I love this post from Su Leslie of Zimmerbitch. My comment at the time was, “Wow, what a beautiful post, photographically, articulately and, oh yes, certainly metaphorically! 🙂 I hope you enjoy this guest author post as much as I did.
My little escape to the Waikato is over and I’m back at my desk. Although the sun is still shining today, I’m already missing the big skies and expansive views that both dwarfed and nestled me while I was away.
“The end of Auckland.” State Highway 1, and south to the Waikato from the Nikau Road overbridge. Image: Su Leslie, 2016.
It is sometimes said that “real” New Zealand begins south of the Bombay Hills, which mark the place where southern Auckland becomes northern Waikato. I spent some of the happiest of my early years in a small South Waikato town, and still get a rush of longing when I feel I’ve left Auckland behind.
Where is everyone? Mt Te Aroha, seen from State Highway 26, at Morrinsville, Waikato, New Zealand. Image: Su Leslie, 2016.
Traffic congestion is one of the things I find most stressful in my current life. I hate the environmental impact of thousands of semi-stationery cars and I hate the waste of my time and emotional energy; trapped in my car, or planning alternative routes and workarounds. New Zealand isn’t a huge country, but there are so many places where traffic isn’t a problem — what are we doing wrong?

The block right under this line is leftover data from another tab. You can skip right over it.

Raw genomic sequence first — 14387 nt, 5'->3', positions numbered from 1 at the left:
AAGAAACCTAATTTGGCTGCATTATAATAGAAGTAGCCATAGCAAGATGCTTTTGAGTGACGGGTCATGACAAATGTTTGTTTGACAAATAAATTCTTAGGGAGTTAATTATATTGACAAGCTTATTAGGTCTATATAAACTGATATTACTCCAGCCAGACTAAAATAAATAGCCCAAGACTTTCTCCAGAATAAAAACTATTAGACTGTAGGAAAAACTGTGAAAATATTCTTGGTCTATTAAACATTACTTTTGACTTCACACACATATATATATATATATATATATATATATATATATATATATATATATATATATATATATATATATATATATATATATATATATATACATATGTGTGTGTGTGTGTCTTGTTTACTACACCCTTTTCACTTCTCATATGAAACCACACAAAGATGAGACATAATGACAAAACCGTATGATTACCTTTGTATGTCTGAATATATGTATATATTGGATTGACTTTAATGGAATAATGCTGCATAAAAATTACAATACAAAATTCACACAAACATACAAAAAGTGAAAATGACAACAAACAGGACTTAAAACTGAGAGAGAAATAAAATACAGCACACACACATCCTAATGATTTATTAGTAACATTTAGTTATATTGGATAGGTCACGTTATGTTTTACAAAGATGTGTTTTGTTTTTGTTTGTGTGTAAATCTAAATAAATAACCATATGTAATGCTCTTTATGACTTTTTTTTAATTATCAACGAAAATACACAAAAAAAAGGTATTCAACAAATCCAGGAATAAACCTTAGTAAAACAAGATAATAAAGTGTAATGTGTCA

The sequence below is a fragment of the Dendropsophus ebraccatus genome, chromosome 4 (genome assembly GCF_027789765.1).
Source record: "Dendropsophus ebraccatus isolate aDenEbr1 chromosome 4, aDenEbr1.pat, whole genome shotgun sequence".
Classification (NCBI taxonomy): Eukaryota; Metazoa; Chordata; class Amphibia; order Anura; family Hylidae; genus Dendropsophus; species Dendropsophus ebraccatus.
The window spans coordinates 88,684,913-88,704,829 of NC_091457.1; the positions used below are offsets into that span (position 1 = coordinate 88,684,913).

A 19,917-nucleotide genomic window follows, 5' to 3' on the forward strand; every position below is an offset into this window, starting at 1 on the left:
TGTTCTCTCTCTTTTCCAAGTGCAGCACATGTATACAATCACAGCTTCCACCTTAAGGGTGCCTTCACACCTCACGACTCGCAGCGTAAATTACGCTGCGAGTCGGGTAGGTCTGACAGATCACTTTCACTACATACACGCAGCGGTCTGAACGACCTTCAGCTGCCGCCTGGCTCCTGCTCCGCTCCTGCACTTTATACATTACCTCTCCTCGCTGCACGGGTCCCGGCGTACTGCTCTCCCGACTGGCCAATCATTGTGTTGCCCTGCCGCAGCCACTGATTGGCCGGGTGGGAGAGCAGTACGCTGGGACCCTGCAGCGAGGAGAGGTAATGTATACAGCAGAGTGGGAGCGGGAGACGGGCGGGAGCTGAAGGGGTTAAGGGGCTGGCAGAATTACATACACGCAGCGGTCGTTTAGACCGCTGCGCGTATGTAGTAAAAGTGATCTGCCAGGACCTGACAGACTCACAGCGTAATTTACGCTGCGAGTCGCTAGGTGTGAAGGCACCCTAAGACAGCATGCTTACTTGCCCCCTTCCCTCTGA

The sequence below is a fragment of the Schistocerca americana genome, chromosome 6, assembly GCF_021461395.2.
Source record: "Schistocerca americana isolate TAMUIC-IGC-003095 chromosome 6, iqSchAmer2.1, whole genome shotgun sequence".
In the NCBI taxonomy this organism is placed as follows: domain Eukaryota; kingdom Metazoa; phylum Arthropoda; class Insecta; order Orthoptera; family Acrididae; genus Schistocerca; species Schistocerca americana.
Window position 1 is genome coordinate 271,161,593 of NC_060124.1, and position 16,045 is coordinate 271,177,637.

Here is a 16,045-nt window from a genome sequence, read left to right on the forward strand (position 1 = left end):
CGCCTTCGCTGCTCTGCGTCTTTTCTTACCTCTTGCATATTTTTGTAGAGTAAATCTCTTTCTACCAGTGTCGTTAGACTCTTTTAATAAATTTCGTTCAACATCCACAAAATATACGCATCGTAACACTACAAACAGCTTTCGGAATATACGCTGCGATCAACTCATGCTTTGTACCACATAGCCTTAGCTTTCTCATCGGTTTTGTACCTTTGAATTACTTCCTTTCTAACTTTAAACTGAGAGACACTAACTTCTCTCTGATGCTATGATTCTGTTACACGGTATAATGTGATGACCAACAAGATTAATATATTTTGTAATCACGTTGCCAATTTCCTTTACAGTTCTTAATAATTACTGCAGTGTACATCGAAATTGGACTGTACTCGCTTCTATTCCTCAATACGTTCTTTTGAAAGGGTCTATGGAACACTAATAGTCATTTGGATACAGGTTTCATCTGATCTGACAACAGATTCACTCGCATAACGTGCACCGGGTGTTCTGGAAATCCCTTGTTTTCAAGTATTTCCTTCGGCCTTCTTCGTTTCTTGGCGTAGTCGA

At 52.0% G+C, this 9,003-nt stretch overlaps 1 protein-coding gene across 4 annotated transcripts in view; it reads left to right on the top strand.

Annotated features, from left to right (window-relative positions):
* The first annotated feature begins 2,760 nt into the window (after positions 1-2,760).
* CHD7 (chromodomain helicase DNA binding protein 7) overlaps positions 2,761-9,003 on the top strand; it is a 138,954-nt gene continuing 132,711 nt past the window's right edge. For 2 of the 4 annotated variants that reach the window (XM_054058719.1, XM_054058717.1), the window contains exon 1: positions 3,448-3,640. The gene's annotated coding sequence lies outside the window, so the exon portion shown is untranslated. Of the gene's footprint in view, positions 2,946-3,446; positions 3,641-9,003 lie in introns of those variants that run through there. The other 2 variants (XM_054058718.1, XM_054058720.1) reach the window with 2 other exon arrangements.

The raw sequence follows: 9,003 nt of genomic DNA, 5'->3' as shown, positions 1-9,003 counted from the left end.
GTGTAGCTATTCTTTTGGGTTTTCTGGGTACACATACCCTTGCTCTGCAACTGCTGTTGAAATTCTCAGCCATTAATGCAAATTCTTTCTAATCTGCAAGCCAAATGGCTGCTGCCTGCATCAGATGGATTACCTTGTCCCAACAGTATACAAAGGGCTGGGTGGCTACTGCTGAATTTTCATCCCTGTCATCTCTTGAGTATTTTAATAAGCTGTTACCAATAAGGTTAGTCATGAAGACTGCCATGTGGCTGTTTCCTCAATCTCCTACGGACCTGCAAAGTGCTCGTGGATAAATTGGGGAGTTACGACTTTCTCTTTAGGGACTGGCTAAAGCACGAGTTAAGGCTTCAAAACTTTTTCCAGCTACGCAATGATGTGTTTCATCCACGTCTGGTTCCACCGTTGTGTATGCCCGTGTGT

Waikato River flowing through Cambridge, South Waikato. Image: Su Leslie, 2016
I am happiest near water, and while I’ve been a long way from the coast for the last couple of days (relatively speaking — this is New Zealand), I spent time by the Waikato River, and finally “found” Lake Waikare — which I’ve glimpsed hundreds of times from the car. Apparently, it’s less than two metres deep — and sadly, quite polluted. It did look lovely from my vantage point though (1).
Late afternoon. The Waikato River at Mercer. Image: Su Leslie, 2016.
“Life is like a landscape. You live in the midst of it but can describe it only from the vantage point of distance.” — Charles Lindbergh
Despite the brevity of my time away, I think I have achieved some of the clarity that Lindbergh talked about. I don’t know what the future is going to look like, but I do know that it’s easier to plan when I’m not in the middle of everything that isn’t working anymore.